Confirmed: Geoff Johns Is the New President of DC Entertainment
Comic Books, Film, TV
Welcome to the three hundredth and forty-eighth in a series of examinations of comic book legends and whether they are true or false. Today, be amazed at who was Alan Moore’s inspiration for Rorschach’s speech patterns! Also, was the Human Torch based on the Iron Skull? And did DC almost do an adaptation of Hamlet with BATMAN as Hamlet?
Click here for an archive of the previous three hundred and forty-seven.
COMIC LEGEND: Rorschach’s speech patterns were based on Herbie, the Fat Fury.
STATUS: I’m Going With True
I’ve discussed the greatness of Herbie the Fat Fury in the past (including this spotlight I did on him for Silver Age September last year), but as a quick recap, Herbie the Fat Fury was a young super-powered boy created by artist Ogden Whitney (with scripts by Richard E. Hughes) for American Comics Group who was, well, let’s just say was one of the strangest “superheroes” that you’ll ever see. Each Herbie story was more outlandish than the previous one.
Here, from Forbidden Worlds #114, we see Herbie meet the President and the First Lady…
In #116, he sells his soul to the devil…
and then takes care of the ghouls that the devil sends when it is time to pay his debt…
If Herbie’s peculiar way of speaking (the cadence of it all) seems familiar to you, it might be because he basically talks the same way that Rorschach talks.
Here is Rorschach from Watchmen #1…
Alan Moore has been quite vocal with both his admiration for Herbie the Fat Fury (calling him his “favorite superhero”) and the fact that Herbie and Rorschach talk similarly.
However, I was having a problem with seeing Moore actually state that he specifically had Herbie in mind when he wrote Rorschach. Luckily, Vinnie Bartilucci, longtime contributor to Comic Book Legends Revealed, wrote in about the topic…
I interviewed Alan in the Warner Publishing offices in NYC when Watchmen was first released in trade paperback. When discussing Rorschach, he shared that the tone of his diary was inspired by the letters Son Of Sam David Berkowitz sent to the news papers, and (confirming my own theory) that his speech patterns were based on Herbie the Fat Fury.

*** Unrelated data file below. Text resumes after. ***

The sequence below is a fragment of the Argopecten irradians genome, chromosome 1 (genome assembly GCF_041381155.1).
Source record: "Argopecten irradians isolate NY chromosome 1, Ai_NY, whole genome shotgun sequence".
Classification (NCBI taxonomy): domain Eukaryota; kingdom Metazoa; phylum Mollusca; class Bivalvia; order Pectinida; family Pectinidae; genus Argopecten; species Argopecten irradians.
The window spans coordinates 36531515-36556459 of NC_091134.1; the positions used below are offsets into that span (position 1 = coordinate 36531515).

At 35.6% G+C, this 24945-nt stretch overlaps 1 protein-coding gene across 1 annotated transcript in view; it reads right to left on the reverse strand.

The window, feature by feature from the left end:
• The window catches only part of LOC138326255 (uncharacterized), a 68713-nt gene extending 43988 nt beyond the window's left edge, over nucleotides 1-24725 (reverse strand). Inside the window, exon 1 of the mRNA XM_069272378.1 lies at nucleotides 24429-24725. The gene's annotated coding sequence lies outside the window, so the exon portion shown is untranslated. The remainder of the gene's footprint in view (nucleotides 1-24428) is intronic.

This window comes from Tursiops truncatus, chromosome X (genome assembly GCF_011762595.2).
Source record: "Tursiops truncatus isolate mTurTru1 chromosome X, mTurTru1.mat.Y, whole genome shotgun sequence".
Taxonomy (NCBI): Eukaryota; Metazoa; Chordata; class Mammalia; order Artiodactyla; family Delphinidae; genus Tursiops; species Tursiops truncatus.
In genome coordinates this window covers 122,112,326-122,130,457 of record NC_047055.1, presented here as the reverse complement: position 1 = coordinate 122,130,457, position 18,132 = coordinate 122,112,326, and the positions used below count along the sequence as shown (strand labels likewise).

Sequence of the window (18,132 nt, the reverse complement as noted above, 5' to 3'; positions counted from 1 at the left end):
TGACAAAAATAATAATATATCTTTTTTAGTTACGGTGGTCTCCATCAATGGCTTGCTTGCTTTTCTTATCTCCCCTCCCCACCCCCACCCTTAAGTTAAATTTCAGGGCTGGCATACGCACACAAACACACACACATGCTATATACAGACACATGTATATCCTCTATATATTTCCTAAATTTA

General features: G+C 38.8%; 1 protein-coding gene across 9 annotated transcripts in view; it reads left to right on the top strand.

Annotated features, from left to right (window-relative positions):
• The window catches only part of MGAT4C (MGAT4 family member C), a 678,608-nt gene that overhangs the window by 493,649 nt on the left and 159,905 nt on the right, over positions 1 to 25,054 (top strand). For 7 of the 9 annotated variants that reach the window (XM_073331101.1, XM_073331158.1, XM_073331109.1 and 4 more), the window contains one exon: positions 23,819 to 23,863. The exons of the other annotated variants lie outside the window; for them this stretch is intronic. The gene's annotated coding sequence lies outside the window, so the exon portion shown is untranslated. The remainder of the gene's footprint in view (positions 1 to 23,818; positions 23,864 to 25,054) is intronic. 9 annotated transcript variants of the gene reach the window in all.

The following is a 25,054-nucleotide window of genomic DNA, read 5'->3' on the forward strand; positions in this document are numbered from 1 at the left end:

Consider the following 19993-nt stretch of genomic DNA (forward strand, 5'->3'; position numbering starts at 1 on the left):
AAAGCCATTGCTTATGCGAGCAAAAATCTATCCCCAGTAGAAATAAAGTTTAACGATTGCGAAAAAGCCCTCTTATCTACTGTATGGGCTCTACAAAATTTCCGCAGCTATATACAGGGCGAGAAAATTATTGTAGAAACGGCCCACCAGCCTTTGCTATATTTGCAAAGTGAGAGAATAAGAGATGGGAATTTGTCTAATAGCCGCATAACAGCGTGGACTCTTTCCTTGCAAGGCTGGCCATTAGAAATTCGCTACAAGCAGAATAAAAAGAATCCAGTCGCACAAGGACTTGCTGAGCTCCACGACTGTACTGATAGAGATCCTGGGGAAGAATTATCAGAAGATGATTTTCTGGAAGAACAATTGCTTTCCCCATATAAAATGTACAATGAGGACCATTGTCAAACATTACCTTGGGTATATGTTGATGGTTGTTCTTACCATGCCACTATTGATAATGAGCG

I double-checked with Vinnie and he confirmed it, and I trust Vinnie enough to go with him on this one, so, well, there ya go!
Now don’t get me wrong, I am sure that Moore is influenced by a whole pile of different sources when it comes to his work, so this is not to say that some other work ALSO influenced Rorschach’s speech patterns. In a lot of ways, it is like an old Comic Book Legends Revealed that I did about how George Lucas and Stephen Spielberg were influenced by an old Carl Barks coming for the boulder sequence in Raiders of the Lost Ark. Clearly, there were plenty of OTHER influences, too. It is just that Carl Barks definitely WAS one of them. Same thing here.
Check out the latest Movie Urban Legends Revealed to figure out whether Black Sabbath really inspired the Stonehenge scene in This is Spinal Tap, learn about Albert Finney’s turn in drag in Miller’s Crossing and discover the movie star whose own studio spread false rumors of her death!
COMIC LEGEND: The Human Torch was based on Carl Burgos’ earlier android hero, the Iron Skull.
Keith Alan Morgan wrote in about this one, as it is something that he wanted me to debunk because he had seen some erroneous information about the Iron Skull for years and he wanted to see the record set straight. My pleasure, Keith!
The gist of the story appears in many different forms (Keith sent me over five different citations from various comic book reference books) but suffice it to say that the most accepted form of the story is this:
Carl Burgos reused his idea of an android superhero from the Iron Skull and created a flaming artificial man called the Human Torch
The Iron Skull first appeared in 1939’s Amazing-Man Comics #5, from Centaur Publications (written and drawn by Carl Burgos)…
Do note that the Skull is not identified as an android in this story. This is especially notable since he spends the entire story fighting robots, but no mention of HIM being a robot pops up.
Two issues later, Burgos gives an origin to the Iron Skull…